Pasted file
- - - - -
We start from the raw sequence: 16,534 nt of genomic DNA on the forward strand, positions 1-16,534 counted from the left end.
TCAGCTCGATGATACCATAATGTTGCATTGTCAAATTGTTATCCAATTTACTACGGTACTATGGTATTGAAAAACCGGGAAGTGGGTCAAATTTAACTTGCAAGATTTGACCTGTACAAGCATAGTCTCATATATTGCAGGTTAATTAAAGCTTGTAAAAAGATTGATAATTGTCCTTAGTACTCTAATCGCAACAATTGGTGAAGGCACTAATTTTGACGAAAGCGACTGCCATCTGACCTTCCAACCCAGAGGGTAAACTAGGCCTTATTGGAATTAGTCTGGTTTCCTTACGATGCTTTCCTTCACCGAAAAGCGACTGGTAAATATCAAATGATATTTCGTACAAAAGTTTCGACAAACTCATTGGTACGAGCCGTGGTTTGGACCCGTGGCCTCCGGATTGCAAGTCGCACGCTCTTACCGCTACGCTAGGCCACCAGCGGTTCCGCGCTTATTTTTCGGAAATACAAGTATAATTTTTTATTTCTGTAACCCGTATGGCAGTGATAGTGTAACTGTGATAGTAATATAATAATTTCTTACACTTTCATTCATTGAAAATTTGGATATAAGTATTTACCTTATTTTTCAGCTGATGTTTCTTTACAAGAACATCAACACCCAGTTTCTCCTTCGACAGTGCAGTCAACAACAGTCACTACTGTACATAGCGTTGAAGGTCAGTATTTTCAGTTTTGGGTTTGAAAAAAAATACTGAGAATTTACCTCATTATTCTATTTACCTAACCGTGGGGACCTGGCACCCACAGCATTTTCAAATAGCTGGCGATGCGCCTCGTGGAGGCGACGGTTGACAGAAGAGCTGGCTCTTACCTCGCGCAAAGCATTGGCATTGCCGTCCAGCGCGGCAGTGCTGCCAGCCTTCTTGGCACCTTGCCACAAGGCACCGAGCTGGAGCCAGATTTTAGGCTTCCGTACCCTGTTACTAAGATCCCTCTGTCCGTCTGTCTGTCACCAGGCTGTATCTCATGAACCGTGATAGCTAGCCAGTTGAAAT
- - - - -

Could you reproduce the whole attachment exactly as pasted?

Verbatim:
We start from the raw sequence: 16,534 nt of genomic DNA on the forward strand, positions 1-16,534 counted from the left end.
TCAGCTCGATGATACCATAATGTTGCATTGTCAAATTGTTATCCAATTTACTACGGTACTATGGTATTGAAAAACCGGGAAGTGGGTCAAATTTAACTTGCAAGATTTGACCTGTACAAGCATAGTCTCATATATTGCAGGTTAATTAAAGCTTGTAAAAAGATTGATAATTGTCCTTAGTACTCTAATCGCAACAATTGGTGAAGGCACTAATTTTGACGAAAGCGACTGCCATCTGACCTTCCAACCCAGAGGGTAAACTAGGCCTTATTGGAATTAGTCTGGTTTCCTTACGATGCTTTCCTTCACCGAAAAGCGACTGGTAAATATCAAATGATATTTCGTACAAAAGTTTCGACAAACTCATTGGTACGAGCCGTGGTTTGGACCCGTGGCCTCCGGATTGCAAGTCGCACGCTCTTACCGCTACGCTAGGCCACCAGCGGTTCCGCGCTTATTTTTCGGAAATACAAGTATAATTTTTTATTTCTGTAACCCGTATGGCAGTGATAGTGTAACTGTGATAGTAATATAATAATTTCTTACACTTTCATTCATTGAAAATTTGGATATAAGTATTTACCTTATTTTTCAGCTGATGTTTCTTTACAAGAACATCAACACCCAGTTTCTCCTTCGACAGTGCAGTCAACAACAGTCACTACTGTACATAGCGTTGAAGGTCAGTATTTTCAGTTTTGGGTTTGAAAAAAAATACTGAGAATTTACCTCATTATTCTATTTACCTAACCGTGGGGACCTGGCACCCACAGCATTTTCAAATAGCTGGCGATGCGCCTCGTGGAGGCGACGGTTGACAGAAGAGCTGGCTCTTACCTCGCGCAAAGCATTGGCATTGCCGTCCAGCGCGGCAGTGCTGCCAGCCTTCTTGGCACCTTGCCACAAGGCACCGAGCTGGAGCCAGATTTTAGGCTTCCGTACCCTGTTACTAAGATCCCTCTGTCCGTCTGTCTGTCACCAGGCTGTATCTCATGAACCGTGATAGCTAGCCAGTTGAAAT